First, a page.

"It is true, we have the only banks in the western world that are not looking at bailouts or anything like that...and we haven't got any TARP money."

—Stephen Harper, Prime Minister
Except he lied? From the same link above, in a report from Canadian Center for Policy Alternatives, they comment:
The official story of the 2008 financial crisis goes like this: American and international banks got caught placing bad bets on U.S. mortgages and had to be bailed out. But not in Canada. Through the financial crisis, Canadian banks were touted by the federal government and the banks themselves as being much more stable than other countries' big banks. Canadian banks, we were assured, needed no such bailout.

However, in contrast to the official story Canada's banks received $114 billion in cash and loan support between September 2008 and August 2010. They were double-dipping in not only two but three separate support programs, one of them American. They continued receiving this support for a protracted period while at the same time reaping considerable profits and providing raises to their CEOs, who were already among Canada's highest paid. In fact, several banks drew government support whose value exceeded the bank's actual value. Canadian banks were in hot water during the crisis and the Canadian government has remained resolutely secretive about the details.

It should be noted that the "Extraordinary Financing Framework" was prepared to spend up to $200 billion to aid the banks and other industries. In other words, while the sums reported in this report are enormous, there were even more funds to be disbursed if the banks needed them.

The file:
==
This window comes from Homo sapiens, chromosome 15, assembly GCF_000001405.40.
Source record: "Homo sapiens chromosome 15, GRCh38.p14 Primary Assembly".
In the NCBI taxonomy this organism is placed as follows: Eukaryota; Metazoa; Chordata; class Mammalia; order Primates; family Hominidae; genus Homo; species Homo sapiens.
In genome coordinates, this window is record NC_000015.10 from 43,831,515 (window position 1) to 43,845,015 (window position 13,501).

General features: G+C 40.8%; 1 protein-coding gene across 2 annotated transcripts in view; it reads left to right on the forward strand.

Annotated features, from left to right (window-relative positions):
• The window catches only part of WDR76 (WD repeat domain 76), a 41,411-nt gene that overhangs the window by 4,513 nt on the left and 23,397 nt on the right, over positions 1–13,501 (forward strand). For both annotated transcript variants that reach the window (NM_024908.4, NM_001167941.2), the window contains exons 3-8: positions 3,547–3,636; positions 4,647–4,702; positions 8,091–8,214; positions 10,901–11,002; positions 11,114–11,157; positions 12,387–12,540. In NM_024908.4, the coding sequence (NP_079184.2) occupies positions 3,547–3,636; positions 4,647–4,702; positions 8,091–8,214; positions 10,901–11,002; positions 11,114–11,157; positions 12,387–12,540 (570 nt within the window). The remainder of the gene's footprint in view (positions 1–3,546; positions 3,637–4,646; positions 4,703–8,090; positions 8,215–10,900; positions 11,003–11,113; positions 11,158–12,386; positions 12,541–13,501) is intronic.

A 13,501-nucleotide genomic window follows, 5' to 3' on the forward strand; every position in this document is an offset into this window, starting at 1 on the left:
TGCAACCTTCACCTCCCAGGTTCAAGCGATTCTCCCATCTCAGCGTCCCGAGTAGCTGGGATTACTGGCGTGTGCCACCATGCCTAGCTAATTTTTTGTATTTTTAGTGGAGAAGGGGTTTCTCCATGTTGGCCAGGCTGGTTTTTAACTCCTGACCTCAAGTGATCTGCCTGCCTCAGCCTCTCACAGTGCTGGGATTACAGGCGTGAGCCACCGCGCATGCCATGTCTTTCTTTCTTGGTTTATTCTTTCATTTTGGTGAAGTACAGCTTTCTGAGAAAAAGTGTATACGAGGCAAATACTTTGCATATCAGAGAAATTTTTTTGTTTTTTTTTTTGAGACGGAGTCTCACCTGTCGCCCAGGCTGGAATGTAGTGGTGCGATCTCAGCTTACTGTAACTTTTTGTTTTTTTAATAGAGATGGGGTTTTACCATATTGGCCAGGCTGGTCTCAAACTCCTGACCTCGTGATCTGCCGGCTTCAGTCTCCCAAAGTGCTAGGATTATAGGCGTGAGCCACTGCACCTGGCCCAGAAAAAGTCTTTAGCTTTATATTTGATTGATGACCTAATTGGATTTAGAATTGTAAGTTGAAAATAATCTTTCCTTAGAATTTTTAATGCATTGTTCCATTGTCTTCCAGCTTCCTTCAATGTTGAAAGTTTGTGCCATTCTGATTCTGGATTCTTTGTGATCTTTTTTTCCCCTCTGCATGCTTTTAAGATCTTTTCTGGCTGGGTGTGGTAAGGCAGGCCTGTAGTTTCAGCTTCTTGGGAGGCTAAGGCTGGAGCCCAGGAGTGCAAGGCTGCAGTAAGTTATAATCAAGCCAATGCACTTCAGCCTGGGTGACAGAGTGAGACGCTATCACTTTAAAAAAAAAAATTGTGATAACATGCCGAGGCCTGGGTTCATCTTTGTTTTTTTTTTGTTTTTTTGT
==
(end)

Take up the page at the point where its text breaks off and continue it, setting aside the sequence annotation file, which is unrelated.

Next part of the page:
You can see David Macdonald, representative of the Canadian Centre for Policy Alternatives, discuss bank bailouts:

Nor can Harper market away the fact that his former parliamentary secretary, Dean Del Mastro, was sentenced to jail Thursday for cheating in the 2008 election. "An affront to democracy" — that's what the judge called the case. It's a fitting epitaph for the Harper years.

Before that happened, and while Deano was under active investigation by Elections Canada, Harper made him the government's spokesperson for ethics and electoral matters during the Robocalls controversy. If the New England Patriots need a new ball-deflater, Deano could be their boy. Steve surely would give him a favourable reference, being so big on deflating balls himself — politically speaking.

Maybe the guy who said, "I am Peterborough" in his resignation speech thought cheating was okay. The Conservatives cheated in 2006 and 2008. Peter Penashue cheated. And someone cheated in 2011 using lists of non-supporters from the CPC's Constituent Information Management System, the party's computer system.

I wonder who that could have been? Perhaps the people who had information on "matters of some significance" who wouldn't talk to investigators from Elections Canada, according to Elections Commissioner Yves Côté?

And how many sailors have to jump ship before you call it a mutiny? Nearly three dozen non-offering MPs — that's a sizeable percentage of the whole crew. When you add in cabinet lunkers like John Baird, Peter MacKay and James Moore, not to mention small fry like Christian Paradis and Shelly Glover, you have to start wondering about the captain. After all, these people are professional wind-sniffers. They smell defeat.

Then you toss in the fact that social Conservative MPs have largely abandoned the party, having finally realized that Steve's commitment to their cause was strategic, not philosophical. He played them like fifty-cent fish, and now they're taking their Bibles and going home — maybe to the Christian Heritage Party. Like Napoleon, Steve is everyone man's woman and every woman's man in the world of Conservative politics. The question is, does he really believe in anything but information control, marketing and bossing people around?